Mr. Masingo testified that he last saw the victim sometime on September 10, 2012. He said that although the Defendant was his uncle, the Defendant did not contact him or his wife on the night of September 10, did not come to the hospital, did not attend the victim's funeral, and did not apologize for what happened to the victim.

On cross-examination, Mr. Masingo testified that he had searched previously for the victim after the victim had been drinking. He denied he had ever found the victim unconscious in his truck and said he always "got [to the victim] before he got to that point." He did not see any cigarettes outside the victim's truck window. He said he first learned of the victim's head trauma at the hospital.

Duane Warren testified that his father, Ed Warren, owned The Shack where he worked. He said he cleaned the parking lot daily and identified a portion of a cinder block he found at the front of the parking lot on September 12, 2012. Although Mr. Warren did not know what happened to the victim, he saw the victim inside his truck around 8:15 a.m. on September 11. The victim was not moving, but Mr. Warren heard him snoring. He said the victim did not speak or communicate. He left to purchase building materials and returned later.

Mr. Warren testified that on September 12, 2012, he spoke to the Defendant at The Shack. Mr. Warren asked the Defendant if he knew the victim was in the hospital. The Defendant said he knew and admitted he "smacked" the victim a couple of times. Mr. Warren did not work on September 10.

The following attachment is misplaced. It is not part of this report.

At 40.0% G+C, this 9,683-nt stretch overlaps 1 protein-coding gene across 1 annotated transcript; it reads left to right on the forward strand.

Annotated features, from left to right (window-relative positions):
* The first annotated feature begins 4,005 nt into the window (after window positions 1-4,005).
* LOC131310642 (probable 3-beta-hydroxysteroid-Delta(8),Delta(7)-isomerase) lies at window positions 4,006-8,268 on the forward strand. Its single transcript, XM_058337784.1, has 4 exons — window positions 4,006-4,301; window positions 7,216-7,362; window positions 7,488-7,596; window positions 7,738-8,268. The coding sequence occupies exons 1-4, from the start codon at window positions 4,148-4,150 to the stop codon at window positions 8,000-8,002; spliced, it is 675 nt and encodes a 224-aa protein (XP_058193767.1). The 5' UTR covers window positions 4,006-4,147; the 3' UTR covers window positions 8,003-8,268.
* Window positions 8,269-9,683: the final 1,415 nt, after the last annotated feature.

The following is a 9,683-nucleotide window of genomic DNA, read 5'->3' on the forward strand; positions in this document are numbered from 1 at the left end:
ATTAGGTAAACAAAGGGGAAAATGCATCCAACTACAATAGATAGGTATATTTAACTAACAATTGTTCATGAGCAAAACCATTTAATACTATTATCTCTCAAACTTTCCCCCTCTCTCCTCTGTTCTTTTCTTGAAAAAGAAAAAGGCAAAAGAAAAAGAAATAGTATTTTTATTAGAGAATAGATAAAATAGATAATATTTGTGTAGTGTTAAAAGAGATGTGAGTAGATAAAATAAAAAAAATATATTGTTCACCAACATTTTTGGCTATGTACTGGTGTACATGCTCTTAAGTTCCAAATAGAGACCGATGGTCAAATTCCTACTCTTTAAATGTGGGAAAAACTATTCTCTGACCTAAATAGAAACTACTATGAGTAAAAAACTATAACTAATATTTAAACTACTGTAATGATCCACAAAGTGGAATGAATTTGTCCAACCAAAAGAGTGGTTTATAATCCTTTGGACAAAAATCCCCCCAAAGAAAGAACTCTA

On cross-examination, Mr. Warren testified that he cleaned the parking lot daily because patrons discarded trash in the parking lot. He agreed the cinder block was not in the parking lot on September 11. He denied there were cinder blocks in the vicinity. On redirect examination, he clarified that he saw the cinder block the day after the incident.

Union County Sheriff's Detective Phillip Johnson testified that he responded to the hospital on September 11, 2012, and that the victim died the following day. He interviewed the Defendant before the victim's autopsy. The Defendant's statement was read to the jury. In the statement, the Defendant said that on September 10, 2012, he and Troy Johnson were at "old Judy's bar" when Mr. Johnson received a telephone call from his girlfriend, Tracy Williams, requesting they pick her up from work at The Shack. The Defendant and Mr. Johnson drove to the bar in Mr. Johnson's car and arrived around 10:00 p.m. The Defendant said he entered the bar and drank one beer. The Defendant saw Joe Brummett, Mary Edwards, Ed Warren, Ms. Williams, and the victim. The victim sat near the Defendant.